I’ve heard people laugh about keeping their pimp-hand strong and keeping her in control so that she knows her place. But think about how evil that is for one man to think that he’s actually more valuable than a woman, because as a human being your worth is immeasurable.
Read more at The Root.
Stevie Wonder is angry, and he’s taking his passion out on the road. The singer and songwriter announced a new fall North American tour that will highlight his Grammy-winning 1976 album “Songs in the Key of Life” and a new album, “Through the Eyes of Wonder.” But during the announcement, he also blasted the political leadership in Ferguson, Missouri:
“I don’t know if the mayor has blinders on,” Wonder said in an interview Wednesday. “But to say that he didn’t know that there was a racial or cultural problem in the city is unfortunate.”
As Zo points out at Okayplayer, Wonder’s words are significant given the five decades he’s spent composing a soundtrack to life in black America. “Whether it be in Ferguson or [Vietnam], on police brutality or environmental crimes, Mr. Wonderlove has always managed to spread the implicit virtues of his name (wonder and love, of course) through his brilliant display of musicianship and a voice that should be cryogenically frozen so that future generations can bear witness to its clarity and tenderness.”
Academy Award winner Viola Davis is preparing for the series premiere of her new ABC show “How to Get Away With Murder” and spoke to BuzzFeed about making the transition from film to television. In the new show by network darling Shonda Rimes, Davis stars as criminal law professor Annalise Keating, and it’s exactly the type of role the actress was looking to play. “After a while you get tired of being the third girl from the left,” she told BuzzFeed:
You feel like you want a role that’s going to be worthy of your talent,” she said. “And that’s why, when [How to Get Away With Murder] came along, I’m like, ‘OK, I want those types of roles. I want the flashy roles. I want to be No. 1 on the call sheet.’ I feel that I’ve worked long enough and hard enough that I deserve that. Yes, in film, you do get a lot of supporting roles, as an actor of color. You do. And I feel like, now, I want the flash!”
The new show premieres on September 25th.
Long before Aziz Ansari earned acclaim as a comedian, he was just another college student who admired the likes of DJ Q-Bert, DJ Shadow and Cut Chemist. He even tried his hand at DJing. He recently chatted with Nardwuar about his short-lived career.
Thanks to some good reporting by Yahoo! News’s Adrian Wojnaroski, we now know that Atlanta Hawks co-owner Bruce Levenson’s black-fans-are-bad-for-business e-mail surfaced as part of an internal investigation into racist comments made by several members of the team’s front office. The more upsetting comments came from Hawks general manager Danny Ferry, who said that NBA All-Star and South Sudanese player Luol Deng had “a little African in him” in reference to his not being perfect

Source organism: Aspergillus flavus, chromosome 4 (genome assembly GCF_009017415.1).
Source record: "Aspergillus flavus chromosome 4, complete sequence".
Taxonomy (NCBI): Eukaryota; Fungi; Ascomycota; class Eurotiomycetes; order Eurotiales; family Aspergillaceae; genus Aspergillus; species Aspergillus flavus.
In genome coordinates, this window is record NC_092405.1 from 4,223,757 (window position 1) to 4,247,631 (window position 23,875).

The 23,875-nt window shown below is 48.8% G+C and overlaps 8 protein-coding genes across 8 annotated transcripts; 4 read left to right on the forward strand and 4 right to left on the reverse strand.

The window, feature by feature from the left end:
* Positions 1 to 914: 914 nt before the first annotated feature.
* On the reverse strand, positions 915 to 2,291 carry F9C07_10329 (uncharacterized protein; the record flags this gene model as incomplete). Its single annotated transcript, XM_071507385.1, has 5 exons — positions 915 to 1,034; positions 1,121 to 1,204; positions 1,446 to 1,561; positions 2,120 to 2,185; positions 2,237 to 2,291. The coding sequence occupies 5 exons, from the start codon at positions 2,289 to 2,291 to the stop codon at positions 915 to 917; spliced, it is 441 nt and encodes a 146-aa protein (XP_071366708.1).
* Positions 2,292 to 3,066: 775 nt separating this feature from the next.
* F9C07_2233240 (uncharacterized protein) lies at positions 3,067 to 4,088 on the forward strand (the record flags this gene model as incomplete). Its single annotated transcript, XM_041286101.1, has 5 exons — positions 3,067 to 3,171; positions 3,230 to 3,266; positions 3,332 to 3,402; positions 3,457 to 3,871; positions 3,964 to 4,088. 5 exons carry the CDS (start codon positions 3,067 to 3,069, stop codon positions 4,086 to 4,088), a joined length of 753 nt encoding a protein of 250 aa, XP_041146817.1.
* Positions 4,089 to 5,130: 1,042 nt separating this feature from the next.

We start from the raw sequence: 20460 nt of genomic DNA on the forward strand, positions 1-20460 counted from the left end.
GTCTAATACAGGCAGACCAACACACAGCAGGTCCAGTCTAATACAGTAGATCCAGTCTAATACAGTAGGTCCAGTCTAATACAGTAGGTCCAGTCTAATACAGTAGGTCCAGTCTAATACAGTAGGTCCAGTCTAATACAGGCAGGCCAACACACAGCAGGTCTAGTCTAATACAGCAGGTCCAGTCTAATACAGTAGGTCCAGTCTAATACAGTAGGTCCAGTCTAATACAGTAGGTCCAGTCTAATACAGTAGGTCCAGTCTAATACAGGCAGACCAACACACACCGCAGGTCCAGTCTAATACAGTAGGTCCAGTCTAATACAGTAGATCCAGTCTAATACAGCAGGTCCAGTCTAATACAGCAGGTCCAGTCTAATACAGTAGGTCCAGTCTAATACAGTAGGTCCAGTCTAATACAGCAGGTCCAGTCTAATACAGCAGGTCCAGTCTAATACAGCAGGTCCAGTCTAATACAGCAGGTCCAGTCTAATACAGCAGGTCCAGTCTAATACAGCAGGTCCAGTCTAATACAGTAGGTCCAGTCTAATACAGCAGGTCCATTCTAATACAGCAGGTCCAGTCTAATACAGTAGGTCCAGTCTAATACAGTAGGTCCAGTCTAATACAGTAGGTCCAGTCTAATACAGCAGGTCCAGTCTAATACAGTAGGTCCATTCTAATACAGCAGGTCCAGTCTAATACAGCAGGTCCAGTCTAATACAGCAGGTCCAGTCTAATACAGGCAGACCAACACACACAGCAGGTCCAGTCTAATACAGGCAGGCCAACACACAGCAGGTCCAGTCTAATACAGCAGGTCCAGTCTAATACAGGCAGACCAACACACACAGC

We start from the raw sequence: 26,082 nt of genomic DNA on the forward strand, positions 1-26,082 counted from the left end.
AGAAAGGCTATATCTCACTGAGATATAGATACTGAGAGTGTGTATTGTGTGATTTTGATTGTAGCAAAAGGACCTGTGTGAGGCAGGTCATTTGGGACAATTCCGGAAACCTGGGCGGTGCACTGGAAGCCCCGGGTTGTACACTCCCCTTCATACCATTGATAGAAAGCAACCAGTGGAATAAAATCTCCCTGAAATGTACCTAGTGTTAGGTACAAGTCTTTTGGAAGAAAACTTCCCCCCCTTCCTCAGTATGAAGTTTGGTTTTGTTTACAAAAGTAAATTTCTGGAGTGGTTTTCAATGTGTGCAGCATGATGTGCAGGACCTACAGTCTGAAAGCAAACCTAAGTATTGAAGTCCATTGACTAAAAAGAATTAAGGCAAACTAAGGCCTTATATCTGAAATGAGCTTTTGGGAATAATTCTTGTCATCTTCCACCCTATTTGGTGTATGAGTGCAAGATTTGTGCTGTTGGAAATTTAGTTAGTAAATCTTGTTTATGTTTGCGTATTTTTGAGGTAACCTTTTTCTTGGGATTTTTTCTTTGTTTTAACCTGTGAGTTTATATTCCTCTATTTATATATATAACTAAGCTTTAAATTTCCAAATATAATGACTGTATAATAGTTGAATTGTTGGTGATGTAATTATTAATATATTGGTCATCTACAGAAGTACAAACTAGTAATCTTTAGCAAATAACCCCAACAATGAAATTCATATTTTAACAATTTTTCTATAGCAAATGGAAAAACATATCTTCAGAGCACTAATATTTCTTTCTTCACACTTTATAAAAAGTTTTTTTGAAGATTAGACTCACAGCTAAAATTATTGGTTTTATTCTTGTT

“Not in a bad way, but he’s like a guy who would have a nice store out front but sell you counterfeit stuff out the back,” Ferry said.
Deng issued a public statement on Tuesday to say that he doesn’t just have “a little African in him.” He has a lot, and he’s damn proud of it:
“HE HAS A LITTLE AFRICAN IN HIM”
These words were recently used to describe me. It would ordinarily make any African parent proud to hear their child recognized for their heritage.
I’m proud to say I actually have a lot of African in me, not just “a little”. For my entire life, my identity has been a source of pride and strength. Among my family and friends, in my country of South Sudan and across the broader continent of Africa, I can think of no greater privilege than to do what I love for a living while also representing my heritage on the highest stage. Unfortunately, the comment about my heritage was not made with the same respect and appreciation.
Concerning my free agency, the focus should purely have been on my professionalism and my ability as an athlete. Every person should have the right to be treated with respect and evaluated as an individual, rather than be reduced to a stereotype. I am saddened and disappointed that this way of thinking still exists today. I am even more disturbed that it was shared so freely in a business setting.
However, there is comfort in knowing that there are people who aren’t comfortable with it and have the courage to speak up. In the same way a generalization should not define a group of people, the attitude of a few should not define a whole organization or league.
Ultimately, I’m thankful to be with an organization that appreciates me for who I am and has gone out of its way to make me feel welcome.